By Aaron Reiss
By Angelica Leicht
By Dianna Wray
By Aaron Reiss
By Camilo Smith
By Craig Malisow
By Jeff Balke
By Angelica Leicht
Too Old To Demean Herself
Feds file age-discrimination suit against strip club
Now this is the kind of federal government you're getting now that Obama's in office — the Equal Employment Opportunity Commission is suing a Houston strip club for firing a worker because she was too old.
Finally, we have a gover — what the hell? We're gonna get old strippers now? Bring back McCain!!
The EEOC's Houston office says AHD Houston, Inc., which owns Centerfolds and Cover Girls — described by the agency as "'strip clubs' catering to male customers" — violated age-discrimination laws when it fired Mary Bassi, a 50-year-old waitress.
Bassi had worked for the company for 13 years, but had gotten too old for this shit, as they say in the movies: "In August 2005 a male manager for Cover Girls who was in his 30s began harassing Bassi because of her age," the EEOC says. "On multiple occasions, this manager and another manager referred to Bassi as 'old' and...[told] her she was exhibiting signs of Alzheimer's disease."
And so the federal government has taken on this woman's crusade to continue working in a titty bar.
"Age discrimination is prohibited by federal law, even within the adult entertainment industry," R.J. Ruff Jr., district director of the Houston EEOC office, said. "The EEOC will not stand idly by while employees in any industry are subjected to discrimination because of their age."
Ruff then retired to his office to watch his newest Grandmothers Gone Wild DVD. Well, probably not. RICHARD CONNELLY
Winning Ticket, Losing Money
Houston man can't cash his lucky lotto ticket
Maybe money's tight for you these days so you play the lotto, maybe the Daily 4 game. Then you win and the payout is so much — $600 — you have to take the ticket to a claims office in Houston to get your check.
That was Jesse Phillips's situation recently until a worker at the claims office took his winning ticket and refused to give him any money.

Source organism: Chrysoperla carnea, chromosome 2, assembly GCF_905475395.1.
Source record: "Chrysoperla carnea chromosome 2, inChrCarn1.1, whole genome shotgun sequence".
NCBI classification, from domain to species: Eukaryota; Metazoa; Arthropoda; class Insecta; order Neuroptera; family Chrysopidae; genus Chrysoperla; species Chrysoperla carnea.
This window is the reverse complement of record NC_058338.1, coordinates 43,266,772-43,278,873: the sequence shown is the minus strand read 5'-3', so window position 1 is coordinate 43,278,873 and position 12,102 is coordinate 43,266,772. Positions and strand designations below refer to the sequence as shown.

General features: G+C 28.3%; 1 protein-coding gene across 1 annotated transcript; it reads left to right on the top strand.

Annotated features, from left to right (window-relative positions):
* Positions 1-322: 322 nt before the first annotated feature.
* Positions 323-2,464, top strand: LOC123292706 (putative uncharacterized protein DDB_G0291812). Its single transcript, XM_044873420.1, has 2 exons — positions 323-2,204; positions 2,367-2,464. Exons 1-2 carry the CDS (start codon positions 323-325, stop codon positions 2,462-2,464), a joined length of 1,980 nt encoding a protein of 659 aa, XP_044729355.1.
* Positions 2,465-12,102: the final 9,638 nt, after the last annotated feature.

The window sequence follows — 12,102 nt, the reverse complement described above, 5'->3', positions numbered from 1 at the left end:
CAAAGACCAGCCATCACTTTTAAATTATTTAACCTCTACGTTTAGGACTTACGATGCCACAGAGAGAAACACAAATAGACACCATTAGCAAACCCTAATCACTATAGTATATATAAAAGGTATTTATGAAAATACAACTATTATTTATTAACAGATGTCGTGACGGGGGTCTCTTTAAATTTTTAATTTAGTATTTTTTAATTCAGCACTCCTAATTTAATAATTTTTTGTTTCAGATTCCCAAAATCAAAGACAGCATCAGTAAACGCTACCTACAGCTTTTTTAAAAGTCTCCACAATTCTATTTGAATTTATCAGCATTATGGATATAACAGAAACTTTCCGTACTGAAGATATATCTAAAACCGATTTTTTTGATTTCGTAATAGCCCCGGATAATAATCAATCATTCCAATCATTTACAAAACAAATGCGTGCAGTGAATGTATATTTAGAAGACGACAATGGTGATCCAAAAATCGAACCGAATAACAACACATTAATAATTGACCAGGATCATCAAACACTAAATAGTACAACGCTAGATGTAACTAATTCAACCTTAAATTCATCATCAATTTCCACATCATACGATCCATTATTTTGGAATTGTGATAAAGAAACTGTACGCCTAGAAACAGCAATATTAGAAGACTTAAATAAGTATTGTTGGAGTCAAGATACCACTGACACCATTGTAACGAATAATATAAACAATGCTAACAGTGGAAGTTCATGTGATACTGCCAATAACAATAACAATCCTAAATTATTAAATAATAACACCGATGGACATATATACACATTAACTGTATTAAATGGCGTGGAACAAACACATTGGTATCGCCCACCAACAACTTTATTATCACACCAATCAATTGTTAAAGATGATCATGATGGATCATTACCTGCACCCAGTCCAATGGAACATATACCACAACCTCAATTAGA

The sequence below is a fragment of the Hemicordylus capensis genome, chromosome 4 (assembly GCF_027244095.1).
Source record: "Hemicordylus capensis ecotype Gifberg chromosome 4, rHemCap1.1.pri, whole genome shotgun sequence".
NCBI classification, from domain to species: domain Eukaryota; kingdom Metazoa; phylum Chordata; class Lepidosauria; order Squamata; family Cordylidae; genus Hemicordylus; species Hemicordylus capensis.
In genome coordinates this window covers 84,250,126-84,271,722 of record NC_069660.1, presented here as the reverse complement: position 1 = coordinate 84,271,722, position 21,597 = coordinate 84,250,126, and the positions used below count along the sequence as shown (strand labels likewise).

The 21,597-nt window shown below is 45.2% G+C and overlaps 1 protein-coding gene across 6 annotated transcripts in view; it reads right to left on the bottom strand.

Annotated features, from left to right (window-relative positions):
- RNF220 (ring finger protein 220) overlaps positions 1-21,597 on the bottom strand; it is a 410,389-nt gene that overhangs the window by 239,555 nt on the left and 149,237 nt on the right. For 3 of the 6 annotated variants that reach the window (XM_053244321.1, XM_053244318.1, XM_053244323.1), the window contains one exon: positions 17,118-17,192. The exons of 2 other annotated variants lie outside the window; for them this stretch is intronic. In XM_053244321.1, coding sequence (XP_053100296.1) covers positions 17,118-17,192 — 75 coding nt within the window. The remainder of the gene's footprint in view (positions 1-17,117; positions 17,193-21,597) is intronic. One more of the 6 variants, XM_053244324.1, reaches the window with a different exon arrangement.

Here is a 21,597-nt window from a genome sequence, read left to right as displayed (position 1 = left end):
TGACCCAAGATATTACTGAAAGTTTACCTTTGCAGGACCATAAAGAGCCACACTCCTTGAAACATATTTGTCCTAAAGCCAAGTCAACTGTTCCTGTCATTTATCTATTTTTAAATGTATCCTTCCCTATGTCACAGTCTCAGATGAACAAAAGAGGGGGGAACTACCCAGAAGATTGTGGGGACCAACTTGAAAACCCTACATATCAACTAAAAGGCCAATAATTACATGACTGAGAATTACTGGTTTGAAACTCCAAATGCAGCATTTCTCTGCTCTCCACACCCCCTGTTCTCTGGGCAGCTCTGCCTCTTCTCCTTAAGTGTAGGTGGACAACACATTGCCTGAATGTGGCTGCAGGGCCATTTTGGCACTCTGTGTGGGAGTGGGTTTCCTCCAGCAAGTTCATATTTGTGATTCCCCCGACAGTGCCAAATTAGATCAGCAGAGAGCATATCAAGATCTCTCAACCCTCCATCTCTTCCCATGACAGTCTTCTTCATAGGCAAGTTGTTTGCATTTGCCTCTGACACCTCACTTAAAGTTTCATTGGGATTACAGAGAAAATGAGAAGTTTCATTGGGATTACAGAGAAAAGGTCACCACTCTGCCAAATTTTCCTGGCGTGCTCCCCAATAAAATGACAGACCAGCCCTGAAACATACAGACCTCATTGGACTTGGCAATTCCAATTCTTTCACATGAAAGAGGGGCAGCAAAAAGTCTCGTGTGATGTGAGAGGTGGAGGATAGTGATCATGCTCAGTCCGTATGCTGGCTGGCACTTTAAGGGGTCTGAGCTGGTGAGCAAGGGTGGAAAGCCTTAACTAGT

"For the State of Texas to do something like this is absolutely petty, and the government is sick for allowing something like this to happen," says Phillips, who works for the county as a building inspector. "If the lottery people go along with it, they're just as sick as the state."
Phillips tells Hair Balls that he didn't get his check because he's accused of owing the Texas Workforce Commission $2,100 from about 27 years ago. In 1998, the Houston Press wrote a story about Phillips that mentions his dispute with the state. Basically, Phillips was laid off from his job and collected unemployment, but made about $136 working as a security guard for one week. When Phillips mentioned that income to the Workforce Commission, it tried to make him pay back all the unemployment money.
But, he says, the final judgment was for Phillips to repay only the $136, which he did. "That was the last I heard of it,"Phillips says.
The alleged debt showed up in a state database that workers at a claims office are required to check before handing over money.
"If you're in the comptroller system as having a debt to the state...the prize money would automatically be applied to the debt," says Robyn Smith, a spokeswoman with the Texas Lottery. "It's all essentially coming from and going to the state."
Weird thing is, Phillips says he hit a $2,500 jackpot in the Daily 4 earlier this year and cashed in the ticket on February 17. No problems.
There's not much of an explanation for that, because Smith says no one at a claims office has the authority to override a flag in the database. A worker could theoretically ignore the flag, which, according to Smith, would be breaking the law.
Whatever the reason, Phillips didn't get his $600, and even if he's right and the state is wrong, he'll have to wait at least a couple months before he finds out, if he can at all. He has to get his records from the Workforce Commission to prove there's no debt, but, trouble is, someone with the commission told him the records are usually only kept for ten years.
Smith says that Phillips can file a complaint with the Lottery Commission, and it will investigate.
"It's kind of like they're twisting my arm right now," Phillips says. "Of course, if I was to win another lottery, someone else will be cashing it." PAUL KNIGHT